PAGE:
August 5, 2022
Kids require a lot of special gear, and parents’ confusion over what to buy often begins even before a newborn baby leaves the hospital. Child safety is a huge focus for most parents-to-be, and car seats are at the top of the list. It’s not surprising — the Centers for Disease Control and Prevention (CDC) identifies motor vehicle crashes in the United States as a leading cause of death for children ages 12 and younger1.
With the baby car seat market projected to grow by $1.68 billion between 2021 and 20222, vehicle and car seat manufacturers are closely following consumer preferences to stay ahead of their demands for safety, convenience, and affordability. Child seats are evolving all the time — today’s car seat designs are completely different from what they were 15 years ago. Overwhelmingly, parents want seats that are safer, lighter, easier to use, and more portable, which requires additional testing of materials and new seat design.
To address these challenges, researchers at the Center for Injury Research and Prevention at Children’s Hospital of Philadelphia (CHOP) are using Ansys LS-DYNA simulation software for collision simulations to better understand how to optimally protect children in car seats.
“The mission of our center primarily is to pursue innovative solutions to prevent injuries in children, youth, and young adults through rigorous research and collaboration with industry, policymakers, and governmental agencies to improve product design policies and educate parents and caregivers about correct child seat use,” says Jalaj Maheshwari, MSE, Research Project Engineer and a Lead Project Investigator at CHOP. “Ansys simulation helps support the computational modeling efforts in the safety research we’re conducting.”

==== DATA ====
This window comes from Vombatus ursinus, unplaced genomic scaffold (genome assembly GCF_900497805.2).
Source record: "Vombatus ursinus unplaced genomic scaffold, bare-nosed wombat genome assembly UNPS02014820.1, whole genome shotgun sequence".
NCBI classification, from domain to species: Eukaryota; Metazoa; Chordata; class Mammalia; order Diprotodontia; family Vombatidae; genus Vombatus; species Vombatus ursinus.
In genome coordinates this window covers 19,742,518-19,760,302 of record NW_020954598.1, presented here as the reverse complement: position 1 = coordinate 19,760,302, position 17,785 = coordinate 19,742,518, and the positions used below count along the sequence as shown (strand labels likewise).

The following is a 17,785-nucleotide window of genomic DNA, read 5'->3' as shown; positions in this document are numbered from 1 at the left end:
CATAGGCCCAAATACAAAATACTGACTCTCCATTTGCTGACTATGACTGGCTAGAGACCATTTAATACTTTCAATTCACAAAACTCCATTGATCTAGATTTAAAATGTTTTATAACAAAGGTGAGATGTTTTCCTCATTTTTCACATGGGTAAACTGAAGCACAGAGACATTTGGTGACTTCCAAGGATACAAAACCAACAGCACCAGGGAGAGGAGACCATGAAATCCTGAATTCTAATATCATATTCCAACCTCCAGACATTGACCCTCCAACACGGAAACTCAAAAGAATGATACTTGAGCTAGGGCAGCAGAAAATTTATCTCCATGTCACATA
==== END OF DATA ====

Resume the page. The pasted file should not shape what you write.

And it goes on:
Maheshwari and his team are tasked with assessing car seat safety systems designed for children across a wide range of ages, which increases the complexity of testing. Pediatric occupants are a particularly challenging population to model. There isn’t a set anthropometry, or human body measurement, that you can use for all cases. The algorithm inputs of an 18-month-old child are completely different from that of a 3-yearold, which are completely different from that of a 6-year-old, and so on. Restraint systems change dramatically during the birth-to-11- year trajectory as a child grows, moving from rear-facing to forward-facing seat, and finally a belt-positioning booster seat.
Traditionally, children’s car seats have been evaluated using physical crash tests by securing a child-sized crash test dummy onto a properly installed car seat. The test bench, or sled, is then accelerated and decelerated at various pulses that mimic different crash scenarios to test occupant movement and injury potential. During testing, all the elements, from the dummy positioning, harness and chest clip positioning to harness tightness, must be in accordance with federal testing standards.